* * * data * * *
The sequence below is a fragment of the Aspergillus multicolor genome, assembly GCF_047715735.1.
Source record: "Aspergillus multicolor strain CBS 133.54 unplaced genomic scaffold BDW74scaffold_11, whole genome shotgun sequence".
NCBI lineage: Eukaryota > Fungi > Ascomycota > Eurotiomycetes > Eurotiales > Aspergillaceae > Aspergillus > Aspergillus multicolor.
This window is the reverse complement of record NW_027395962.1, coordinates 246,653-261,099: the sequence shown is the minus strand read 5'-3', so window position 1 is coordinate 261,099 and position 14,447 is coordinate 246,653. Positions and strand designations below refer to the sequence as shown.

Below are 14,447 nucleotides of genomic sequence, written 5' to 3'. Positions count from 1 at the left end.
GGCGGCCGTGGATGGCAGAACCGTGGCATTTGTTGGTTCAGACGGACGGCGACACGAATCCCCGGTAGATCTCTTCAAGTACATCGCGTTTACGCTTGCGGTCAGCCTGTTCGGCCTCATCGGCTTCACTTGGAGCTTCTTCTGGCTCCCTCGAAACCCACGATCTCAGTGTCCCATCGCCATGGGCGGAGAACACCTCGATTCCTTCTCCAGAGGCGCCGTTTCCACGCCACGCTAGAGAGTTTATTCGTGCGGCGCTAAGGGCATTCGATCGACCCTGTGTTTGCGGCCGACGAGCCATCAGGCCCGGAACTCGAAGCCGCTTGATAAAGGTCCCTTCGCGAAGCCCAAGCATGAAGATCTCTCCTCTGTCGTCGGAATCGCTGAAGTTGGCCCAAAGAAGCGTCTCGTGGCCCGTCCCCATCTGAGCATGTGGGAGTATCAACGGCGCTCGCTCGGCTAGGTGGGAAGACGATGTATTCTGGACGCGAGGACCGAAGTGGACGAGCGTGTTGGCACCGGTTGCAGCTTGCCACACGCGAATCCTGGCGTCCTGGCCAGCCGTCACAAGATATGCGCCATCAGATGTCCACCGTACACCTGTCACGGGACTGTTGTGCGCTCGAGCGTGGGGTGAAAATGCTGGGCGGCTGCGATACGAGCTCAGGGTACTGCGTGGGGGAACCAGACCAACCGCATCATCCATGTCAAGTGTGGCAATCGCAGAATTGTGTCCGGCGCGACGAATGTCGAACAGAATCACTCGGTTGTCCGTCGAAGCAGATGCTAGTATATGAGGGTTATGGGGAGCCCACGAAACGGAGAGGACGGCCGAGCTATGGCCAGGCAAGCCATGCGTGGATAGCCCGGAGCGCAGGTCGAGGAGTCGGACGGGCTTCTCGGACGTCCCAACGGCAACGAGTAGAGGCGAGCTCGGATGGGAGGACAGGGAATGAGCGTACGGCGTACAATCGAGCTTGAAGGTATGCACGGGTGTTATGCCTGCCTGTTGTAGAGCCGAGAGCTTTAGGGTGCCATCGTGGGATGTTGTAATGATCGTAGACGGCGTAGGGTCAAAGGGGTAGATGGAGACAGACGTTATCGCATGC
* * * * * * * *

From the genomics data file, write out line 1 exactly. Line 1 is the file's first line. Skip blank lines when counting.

The sequence below is a fragment of the Aspergillus multicolor genome, assembly GCF_047715735.1.